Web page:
Let's figure how to measure progress toward innovation

Innovation Event


We're going to try something new this week. Our CTO, Joe Estes, has built some exceptional chat capabilities into our Innovator's Edge platform, and I'd like to see if we can't use them to jointly make progress on a crucial topic: How do we measure our progress toward innovation? How do we kill bad ideas as quickly (and inexpensively) as possible while making sure the good ideas get identified and nurtured and produce the biggest possible wins for the company? 

Our mantra at ITL is, "Nobody is as smart as everybody," so we'd like to get everybody involved in the discussion, which will be guided by a powerhouse group of experts on the topic and which will last for at least the next week. To join us, if you aren't already a registered user of IE, just click here and enroll. (It's quick and free.) Then click here to go directly to the group, called "KPIs: How to Use Analytics to Measure and Drive Innovation." Click join group and join the conversation.

Please let me know at paul@insurancethoughtleadership.com if you have any problems or questions.

We'll be joined by:

--Michael Schrage, a researcher at the MIT Media Lab and a prolific author on innovation.

--Amy Radin, who has a distinguished career at several financial services firms, including as CMO at AXA, and who is the author of the forthcoming "The Change Maker's Playbook: How to Seek, Seed and Scale Innovation in Any Company."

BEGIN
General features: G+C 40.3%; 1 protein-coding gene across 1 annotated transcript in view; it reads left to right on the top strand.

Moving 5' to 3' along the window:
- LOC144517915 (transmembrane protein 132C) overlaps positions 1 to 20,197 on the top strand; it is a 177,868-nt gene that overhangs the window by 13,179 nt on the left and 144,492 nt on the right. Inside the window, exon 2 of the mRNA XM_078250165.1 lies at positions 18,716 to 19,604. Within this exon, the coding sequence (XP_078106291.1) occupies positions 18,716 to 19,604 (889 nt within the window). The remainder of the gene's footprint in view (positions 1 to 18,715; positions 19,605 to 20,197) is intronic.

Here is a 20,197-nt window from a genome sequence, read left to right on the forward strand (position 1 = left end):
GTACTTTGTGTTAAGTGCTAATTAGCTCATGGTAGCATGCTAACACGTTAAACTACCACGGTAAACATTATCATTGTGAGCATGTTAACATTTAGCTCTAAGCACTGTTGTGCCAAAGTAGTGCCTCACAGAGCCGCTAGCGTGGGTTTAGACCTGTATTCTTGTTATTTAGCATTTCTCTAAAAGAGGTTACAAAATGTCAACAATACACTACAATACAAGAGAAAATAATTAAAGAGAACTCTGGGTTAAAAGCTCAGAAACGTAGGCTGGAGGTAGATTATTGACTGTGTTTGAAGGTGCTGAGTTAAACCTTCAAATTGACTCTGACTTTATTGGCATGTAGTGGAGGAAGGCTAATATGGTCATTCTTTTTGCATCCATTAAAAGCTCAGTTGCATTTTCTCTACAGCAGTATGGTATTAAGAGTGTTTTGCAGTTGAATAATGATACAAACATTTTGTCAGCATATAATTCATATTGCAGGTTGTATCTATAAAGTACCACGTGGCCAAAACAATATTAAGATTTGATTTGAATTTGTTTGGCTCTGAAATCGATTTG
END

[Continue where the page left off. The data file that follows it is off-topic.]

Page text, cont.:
--Guy Fraker, ITL's chief innovation officer, whose decades in the insurance industry include some of the most successful innovation programs yet produced.

Much more detail on our guides, plus materials that are the basis for the discussion, are available inside IE.

I think this will be a great discussion. I hope you'll join us.

Paul Carroll

Paul Carroll

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Paul Carroll

Paul Carroll is the editor-in-chief of Insurance Thought Leadership.

He is also co-author of A Brief History of a Perfect Future: Inventing the Future We Can Proudly Leave Our Kids by 2050 and Billion Dollar Lessons: What You Can Learn From the Most Inexcusable Business Failures of the Last 25 Years and the author of a best-seller on IBM, published in 1993.

Carroll spent 17 years at the Wall Street Journal as an editor and reporter; he was nominated twice for the Pulitzer Prize. He later was a finalist for a National Magazine Award.


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